The following table illustrates the kinds of harmful atmospheres that may be present in a confined space, and how they may be created.

Source Examples
Substance stored in the confined space or its by-product(s)
  • build-up of hydrogen sulphide in sewers and pits
  • release of toxic substances e.g. hydrogen sulphide in tanks of decomposing organic material, especially when the material is disturbed
Work performed in the confined space
  • use of paints, adhesives, solvents or cleaning solutions
  • welding or brazing with metals capable of producing toxic fumes
  • exhaust fumes from engines used in the confined space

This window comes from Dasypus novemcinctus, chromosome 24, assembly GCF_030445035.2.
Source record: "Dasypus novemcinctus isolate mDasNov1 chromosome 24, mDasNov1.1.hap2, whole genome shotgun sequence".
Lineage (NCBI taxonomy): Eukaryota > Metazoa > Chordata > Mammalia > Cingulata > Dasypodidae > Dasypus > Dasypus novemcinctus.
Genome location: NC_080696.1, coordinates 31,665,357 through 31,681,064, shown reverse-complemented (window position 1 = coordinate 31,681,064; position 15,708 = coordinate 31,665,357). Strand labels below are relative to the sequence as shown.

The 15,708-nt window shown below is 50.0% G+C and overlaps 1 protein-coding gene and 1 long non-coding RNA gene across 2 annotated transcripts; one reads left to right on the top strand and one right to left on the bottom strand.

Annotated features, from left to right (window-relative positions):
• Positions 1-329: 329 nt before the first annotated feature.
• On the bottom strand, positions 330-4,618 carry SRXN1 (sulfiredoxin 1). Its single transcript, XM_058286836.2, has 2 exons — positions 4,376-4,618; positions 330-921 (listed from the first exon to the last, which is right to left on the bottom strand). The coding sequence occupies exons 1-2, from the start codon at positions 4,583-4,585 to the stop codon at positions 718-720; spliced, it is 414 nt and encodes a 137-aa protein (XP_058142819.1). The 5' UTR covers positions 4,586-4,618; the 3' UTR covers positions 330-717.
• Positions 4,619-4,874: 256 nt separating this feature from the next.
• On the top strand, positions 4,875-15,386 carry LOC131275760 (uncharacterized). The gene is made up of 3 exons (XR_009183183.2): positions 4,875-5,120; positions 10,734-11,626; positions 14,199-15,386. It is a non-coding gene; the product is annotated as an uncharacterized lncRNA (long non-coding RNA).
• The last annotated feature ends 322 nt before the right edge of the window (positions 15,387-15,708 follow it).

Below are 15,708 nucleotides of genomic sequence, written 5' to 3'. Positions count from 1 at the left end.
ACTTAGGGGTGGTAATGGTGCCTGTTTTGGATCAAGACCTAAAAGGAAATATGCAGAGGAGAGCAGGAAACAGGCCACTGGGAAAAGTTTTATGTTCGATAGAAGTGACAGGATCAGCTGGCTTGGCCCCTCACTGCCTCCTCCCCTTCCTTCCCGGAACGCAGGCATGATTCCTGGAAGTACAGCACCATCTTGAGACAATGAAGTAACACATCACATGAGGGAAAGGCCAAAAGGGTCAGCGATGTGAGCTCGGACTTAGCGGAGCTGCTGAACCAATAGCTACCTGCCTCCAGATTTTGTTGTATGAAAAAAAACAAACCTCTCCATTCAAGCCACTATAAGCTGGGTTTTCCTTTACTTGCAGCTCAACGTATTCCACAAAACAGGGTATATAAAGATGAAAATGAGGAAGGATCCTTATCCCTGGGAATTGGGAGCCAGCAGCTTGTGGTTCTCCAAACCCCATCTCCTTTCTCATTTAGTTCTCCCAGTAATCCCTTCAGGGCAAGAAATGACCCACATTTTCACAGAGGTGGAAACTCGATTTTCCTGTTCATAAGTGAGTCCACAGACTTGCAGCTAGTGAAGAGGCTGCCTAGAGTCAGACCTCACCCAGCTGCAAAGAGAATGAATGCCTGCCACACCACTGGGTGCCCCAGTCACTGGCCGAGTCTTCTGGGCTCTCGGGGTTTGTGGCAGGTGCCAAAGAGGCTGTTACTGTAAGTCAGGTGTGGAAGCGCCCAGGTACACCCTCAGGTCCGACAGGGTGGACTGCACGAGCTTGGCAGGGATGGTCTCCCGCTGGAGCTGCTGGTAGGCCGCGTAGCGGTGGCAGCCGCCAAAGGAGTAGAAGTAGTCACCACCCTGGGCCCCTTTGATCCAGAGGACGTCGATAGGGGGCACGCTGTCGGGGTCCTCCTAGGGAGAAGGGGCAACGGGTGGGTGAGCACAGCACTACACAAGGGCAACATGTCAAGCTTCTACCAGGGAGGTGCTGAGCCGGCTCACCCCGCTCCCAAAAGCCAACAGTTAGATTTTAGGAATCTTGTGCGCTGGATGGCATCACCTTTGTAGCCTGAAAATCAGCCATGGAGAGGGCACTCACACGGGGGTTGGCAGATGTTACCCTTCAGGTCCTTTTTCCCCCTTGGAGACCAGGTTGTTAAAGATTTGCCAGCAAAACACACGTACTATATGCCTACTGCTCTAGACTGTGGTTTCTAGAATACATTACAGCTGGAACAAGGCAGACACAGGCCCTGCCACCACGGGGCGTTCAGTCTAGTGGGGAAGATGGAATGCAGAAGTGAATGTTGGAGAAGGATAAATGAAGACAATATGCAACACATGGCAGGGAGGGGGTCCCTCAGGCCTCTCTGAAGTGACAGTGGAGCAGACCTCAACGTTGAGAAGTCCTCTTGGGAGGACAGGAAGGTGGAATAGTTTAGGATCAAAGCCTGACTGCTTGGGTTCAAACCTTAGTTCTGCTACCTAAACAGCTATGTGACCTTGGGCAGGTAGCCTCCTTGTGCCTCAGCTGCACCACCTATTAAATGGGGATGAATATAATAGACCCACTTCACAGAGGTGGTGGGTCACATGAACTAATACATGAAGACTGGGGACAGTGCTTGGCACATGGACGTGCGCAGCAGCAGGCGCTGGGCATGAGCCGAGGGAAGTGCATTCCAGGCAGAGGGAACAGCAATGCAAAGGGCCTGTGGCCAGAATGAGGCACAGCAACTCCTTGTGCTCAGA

• painting or moulding glass-reinforced plastics
Entry of natural contaminants e.g. groundwater and gases into the confined space from the surrounding land, soil or strata
  • acid groundwater acting on limestone with the potential to produce dangerous accumulations of carbon dioxide
  • methane released from groundwater and from decay of organic matter
Release of airborne contaminants
  • when sludge, slurry or other deposits are disturbed or when scale is removed
  • residues left in tanks, vessels etc., or remaining on internal surfaces can evaporate into a gas or vapour
Manufacturing process

Gas detection trianing